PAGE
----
Presbyters Uniwersytet Warszawski
ER 2316
Presbyter Leuparicus carries relics of Saints Peter and Paul from Gregory the Great to Queen Brunhild. Gregory the Great, Letter 6.58, AD 596.
Letter 6.58 to Queen Brunhild (July 596)
Gregorius Brunigildae reginae francorum
Brunhild asks Gregory for some relics of the saints.
Atque ideo congruo honore uestram excellentiam salutantes indicamus latori praesentium Leparico, quem vos esse presbyterum scripsistis, per quem eloquia uestrarum suscepimus litterarum, reliquias nos beatorum apostolorum Petri ac Pauli iuxta excellentiae uestrae petitionem cum ea ueneratione qua dignum est praebuisse.
Brunhild should take careful watch over the relics.
(ed. Norberg 1982: 431)
Letter 6.58 to Queen Brunhild (July 596)
Gregory to Brunhild, queen of the Franks
Brunhild asks Gregory for some relics of the saints.
And for that reason, we greet your Excellency with suitable honour, and we inform Leuparicus, bearer of this letter, who is a presbyter as you tell us, through whom we have received your very eloquent letters, that we have provided you with relics of the blessed apostles Peter and Paul, in accordance with the request of your Excellency, with that veneration which they deserve.
Brunhild should take careful watch over the relics.
(trans. Martyn 2004: 443, slightly altered by J. Szafranowski)


It is interesting to note that Gregory apparently learned of the presbyterial status of Leuparicus from Brunhild's letter, not from Leuparicus' bishop, Palladius of Saintes. It seems that Leuparicus was in direct service of the queen rather than his bishop (there is no mention of any letters Palladius himself wrote to Gregory, see [2313]).
Brunhild was at that time at the hight of her political power, acting as a regent to both her sons: Theudebert II, who ruled over Austrasia, and Theuderic II, king of Burgundy (see Wood 1994: 130).

Place of event:

  • Gaul
  • Rome
  • Rome

About the source:

Author: Gregory the Great
Title: Letters, Epistulae, Epistolae, Registrum epistularum, Registrum epistolarum
Origin: Rome (Rome)
Denomination: Catholic/Nicene/Chalcedonian
Gregory, later called the Great (Gregorius Magnus), was born ca 540 to an influential Roman family with some connection to the ancient gens Anicia. His great-great-grandfather was Felix III, who served as the bishop of Rome from 526 to 530. Possibly, Agapetus I, pope between 535 and 536, was his relative as well. Little is known about his early career, but in 573 Gregory ascended to the high office of city prefect. Shortly afterwards, however, he resigned from his post and adopted the monastic way of life. He founded a monastery dedicated to St. Andrew within his family estate on Coelian Hill, next to the library established by Agapetus and Cassiodorus. Six other monasteries were founded in the estates his family owned in Sicily. Soon after his monastic conversion, he started to be given various tasks by Popes Benedict I (575–578) and Pelagius II (578–590). At that time, he was ordained a deacon. Between 579 and 585/6, Gregory acted as Pelagius` envoy in Constantinople. In 590, he was elected Pelagius` successor to the bishopric of Rome. The registry of his letters contained copies of Gregory`s papal correspondence up to his death in 604. The scope of Gregory`s original registry is still the subject of scholarly speculation. There are 854 extant letters gathered in fourteen volumes, most of them (686 letters) originating from the collection compiled at the time of Pope Hadrian I (772–795).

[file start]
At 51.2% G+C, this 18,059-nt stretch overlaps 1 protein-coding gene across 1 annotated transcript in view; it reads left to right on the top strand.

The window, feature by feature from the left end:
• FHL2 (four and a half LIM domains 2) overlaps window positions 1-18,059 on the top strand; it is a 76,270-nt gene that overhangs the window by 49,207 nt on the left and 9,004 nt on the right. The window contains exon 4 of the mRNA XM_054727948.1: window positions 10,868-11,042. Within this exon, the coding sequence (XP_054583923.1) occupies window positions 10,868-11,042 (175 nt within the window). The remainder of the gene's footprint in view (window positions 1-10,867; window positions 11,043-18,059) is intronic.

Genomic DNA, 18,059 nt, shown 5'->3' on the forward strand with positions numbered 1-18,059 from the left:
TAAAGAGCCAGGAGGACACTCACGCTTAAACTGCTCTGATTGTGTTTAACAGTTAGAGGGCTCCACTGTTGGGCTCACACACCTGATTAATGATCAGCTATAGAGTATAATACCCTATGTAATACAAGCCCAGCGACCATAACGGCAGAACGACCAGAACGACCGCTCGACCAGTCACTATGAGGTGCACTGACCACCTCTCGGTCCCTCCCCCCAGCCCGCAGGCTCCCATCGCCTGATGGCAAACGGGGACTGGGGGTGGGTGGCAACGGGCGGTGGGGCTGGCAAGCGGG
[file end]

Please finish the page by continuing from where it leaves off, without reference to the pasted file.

It is worth remembering that the majority of Gregory’s correspondence was jointly produced by the pope and his subordinates, see Pollard 2013.
D. Norberg ed., S. Gregorii Magni Registrum Epistularum, Corpus Christianorum: Series Latina 140, 140A, Turnhout 1982.
The Letters of Gregory the Great, trans. J.R.C. Martyn, Mediaeval Sources in Translation 40, Toronto 2004.
R.M. Pollard, A Cooperative Correspondence: The Letters of Gregory the Great, in: M. Dal Santo, B. Neil (eds.), A Companion to Gregory the Great, Leiden-Boston 2013, pp. 291–312.
I. Wood, The Merovingian Kingdoms, London-New York 1994.


Travel and change of residence
Described by a title - Presbyter/πρεσβύτερος
Public functions and offices after ordination - Court office
Public functions and offices after ordination - Envoy
Relation with - Monarch and royal/imperial family
Devotion - Veneration of saints and relics
Please quote this record referring to its author, database name, number, and, if possible, stable URL: J. Szafranowski, Presbyters in the Late Antique West, ER2316,